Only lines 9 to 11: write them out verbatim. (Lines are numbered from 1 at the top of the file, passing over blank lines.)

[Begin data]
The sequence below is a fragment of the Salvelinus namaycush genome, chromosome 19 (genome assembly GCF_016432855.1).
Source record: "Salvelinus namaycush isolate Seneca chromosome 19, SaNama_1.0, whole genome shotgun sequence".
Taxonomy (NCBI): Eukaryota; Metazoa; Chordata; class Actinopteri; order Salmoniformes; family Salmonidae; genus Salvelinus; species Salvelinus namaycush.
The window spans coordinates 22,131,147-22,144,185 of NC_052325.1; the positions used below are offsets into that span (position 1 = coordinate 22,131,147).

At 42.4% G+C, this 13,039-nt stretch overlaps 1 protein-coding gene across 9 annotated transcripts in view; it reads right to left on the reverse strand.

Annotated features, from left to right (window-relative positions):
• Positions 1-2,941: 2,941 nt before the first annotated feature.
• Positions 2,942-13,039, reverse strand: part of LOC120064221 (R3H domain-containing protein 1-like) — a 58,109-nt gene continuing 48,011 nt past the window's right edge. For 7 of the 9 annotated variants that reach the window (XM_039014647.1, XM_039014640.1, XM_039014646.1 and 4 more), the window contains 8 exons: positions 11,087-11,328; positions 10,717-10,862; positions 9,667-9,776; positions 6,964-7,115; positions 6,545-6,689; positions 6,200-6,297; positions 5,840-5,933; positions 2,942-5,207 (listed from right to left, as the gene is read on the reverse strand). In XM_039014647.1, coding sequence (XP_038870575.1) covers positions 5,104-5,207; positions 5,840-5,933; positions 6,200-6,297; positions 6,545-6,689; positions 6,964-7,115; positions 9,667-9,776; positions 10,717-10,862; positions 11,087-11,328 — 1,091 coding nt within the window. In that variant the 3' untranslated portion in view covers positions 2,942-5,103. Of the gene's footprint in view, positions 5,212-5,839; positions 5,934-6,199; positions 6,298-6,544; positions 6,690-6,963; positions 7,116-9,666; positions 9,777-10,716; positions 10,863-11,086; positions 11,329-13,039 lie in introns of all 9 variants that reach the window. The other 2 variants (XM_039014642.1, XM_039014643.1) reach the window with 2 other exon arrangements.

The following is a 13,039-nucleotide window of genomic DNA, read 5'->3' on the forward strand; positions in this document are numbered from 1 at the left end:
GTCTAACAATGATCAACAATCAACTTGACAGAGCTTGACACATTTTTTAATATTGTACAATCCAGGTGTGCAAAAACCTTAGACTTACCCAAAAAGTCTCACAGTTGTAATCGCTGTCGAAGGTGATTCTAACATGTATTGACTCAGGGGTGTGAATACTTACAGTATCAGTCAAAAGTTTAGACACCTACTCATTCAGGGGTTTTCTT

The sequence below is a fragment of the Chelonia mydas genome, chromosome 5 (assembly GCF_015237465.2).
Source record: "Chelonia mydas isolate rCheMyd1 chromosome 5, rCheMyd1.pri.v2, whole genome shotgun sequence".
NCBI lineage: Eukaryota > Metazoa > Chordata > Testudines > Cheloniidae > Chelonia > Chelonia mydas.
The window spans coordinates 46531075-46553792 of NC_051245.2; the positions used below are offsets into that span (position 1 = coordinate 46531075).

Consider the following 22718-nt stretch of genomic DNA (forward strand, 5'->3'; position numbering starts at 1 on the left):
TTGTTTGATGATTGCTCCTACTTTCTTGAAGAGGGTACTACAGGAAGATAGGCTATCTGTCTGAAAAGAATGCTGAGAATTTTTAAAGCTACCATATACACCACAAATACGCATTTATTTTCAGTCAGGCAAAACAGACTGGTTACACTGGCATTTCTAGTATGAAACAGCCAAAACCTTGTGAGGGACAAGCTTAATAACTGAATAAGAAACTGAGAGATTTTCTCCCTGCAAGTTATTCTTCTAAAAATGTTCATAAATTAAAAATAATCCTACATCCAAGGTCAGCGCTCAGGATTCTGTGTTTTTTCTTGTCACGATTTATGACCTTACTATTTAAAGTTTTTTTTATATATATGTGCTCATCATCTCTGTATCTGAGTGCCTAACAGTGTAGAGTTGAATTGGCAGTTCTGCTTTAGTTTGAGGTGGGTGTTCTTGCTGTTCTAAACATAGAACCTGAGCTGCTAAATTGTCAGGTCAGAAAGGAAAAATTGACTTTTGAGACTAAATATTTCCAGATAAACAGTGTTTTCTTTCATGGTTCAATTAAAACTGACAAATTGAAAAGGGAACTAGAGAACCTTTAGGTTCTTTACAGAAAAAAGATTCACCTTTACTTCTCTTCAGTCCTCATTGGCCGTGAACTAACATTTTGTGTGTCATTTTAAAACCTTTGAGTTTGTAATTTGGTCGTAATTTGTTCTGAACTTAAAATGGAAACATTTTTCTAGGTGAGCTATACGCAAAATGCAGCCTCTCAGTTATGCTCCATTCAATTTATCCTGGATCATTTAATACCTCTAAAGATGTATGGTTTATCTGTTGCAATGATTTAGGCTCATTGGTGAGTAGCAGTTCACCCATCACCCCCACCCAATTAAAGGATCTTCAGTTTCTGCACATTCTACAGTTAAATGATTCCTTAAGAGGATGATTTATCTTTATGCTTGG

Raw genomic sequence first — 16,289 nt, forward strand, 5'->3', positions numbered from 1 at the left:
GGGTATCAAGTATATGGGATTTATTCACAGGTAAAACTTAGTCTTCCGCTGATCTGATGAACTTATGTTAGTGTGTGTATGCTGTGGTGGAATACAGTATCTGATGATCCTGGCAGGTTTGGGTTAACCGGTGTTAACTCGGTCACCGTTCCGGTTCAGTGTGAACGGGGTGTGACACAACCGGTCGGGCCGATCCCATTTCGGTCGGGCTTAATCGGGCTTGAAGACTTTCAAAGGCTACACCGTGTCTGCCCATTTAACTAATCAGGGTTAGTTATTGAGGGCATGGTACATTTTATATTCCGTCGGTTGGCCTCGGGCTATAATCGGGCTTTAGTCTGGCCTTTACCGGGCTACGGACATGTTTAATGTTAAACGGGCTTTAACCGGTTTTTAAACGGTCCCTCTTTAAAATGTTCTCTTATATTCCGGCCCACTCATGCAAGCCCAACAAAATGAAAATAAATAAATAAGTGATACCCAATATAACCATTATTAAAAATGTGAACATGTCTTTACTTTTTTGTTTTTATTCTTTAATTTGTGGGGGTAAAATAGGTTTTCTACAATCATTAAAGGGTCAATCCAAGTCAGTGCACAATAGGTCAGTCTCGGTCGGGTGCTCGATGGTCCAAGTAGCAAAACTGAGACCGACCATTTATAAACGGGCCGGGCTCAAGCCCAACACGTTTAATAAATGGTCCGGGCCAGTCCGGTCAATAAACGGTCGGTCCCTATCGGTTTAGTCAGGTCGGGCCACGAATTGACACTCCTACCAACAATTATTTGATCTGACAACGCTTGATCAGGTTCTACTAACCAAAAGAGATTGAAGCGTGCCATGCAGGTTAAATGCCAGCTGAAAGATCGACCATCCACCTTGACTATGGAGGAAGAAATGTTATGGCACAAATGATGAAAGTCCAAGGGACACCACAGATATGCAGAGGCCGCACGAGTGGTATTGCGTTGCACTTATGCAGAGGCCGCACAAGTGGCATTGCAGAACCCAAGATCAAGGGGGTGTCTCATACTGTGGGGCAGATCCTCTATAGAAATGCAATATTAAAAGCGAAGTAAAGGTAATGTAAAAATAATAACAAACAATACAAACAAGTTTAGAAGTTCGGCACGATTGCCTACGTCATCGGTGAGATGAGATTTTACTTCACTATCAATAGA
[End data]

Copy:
The following is a 13,039-nucleotide window of genomic DNA, read 5'->3' on the forward strand; positions in this document are numbered from 1 at the left end:
GTCTAACAATGATCAACAATCAACTTGACAGAGCTTGACACATTTTTTAATATTGTACAATCCAGGTGTGCAAAAACCTTAGACTTACCCAAAAAGTCTCACAGTTGTAATCGCTGTCGAAGGTGATTCTAACATGTATTGACTCAGGGGTGTGAATACTTACAGTATCAGTCAAAAGTTTAGACACCTACTCATTCAGGGGTTTTCTT

The sequence below is a fragment of the Chelonia mydas genome, chromosome 5 (assembly GCF_015237465.2).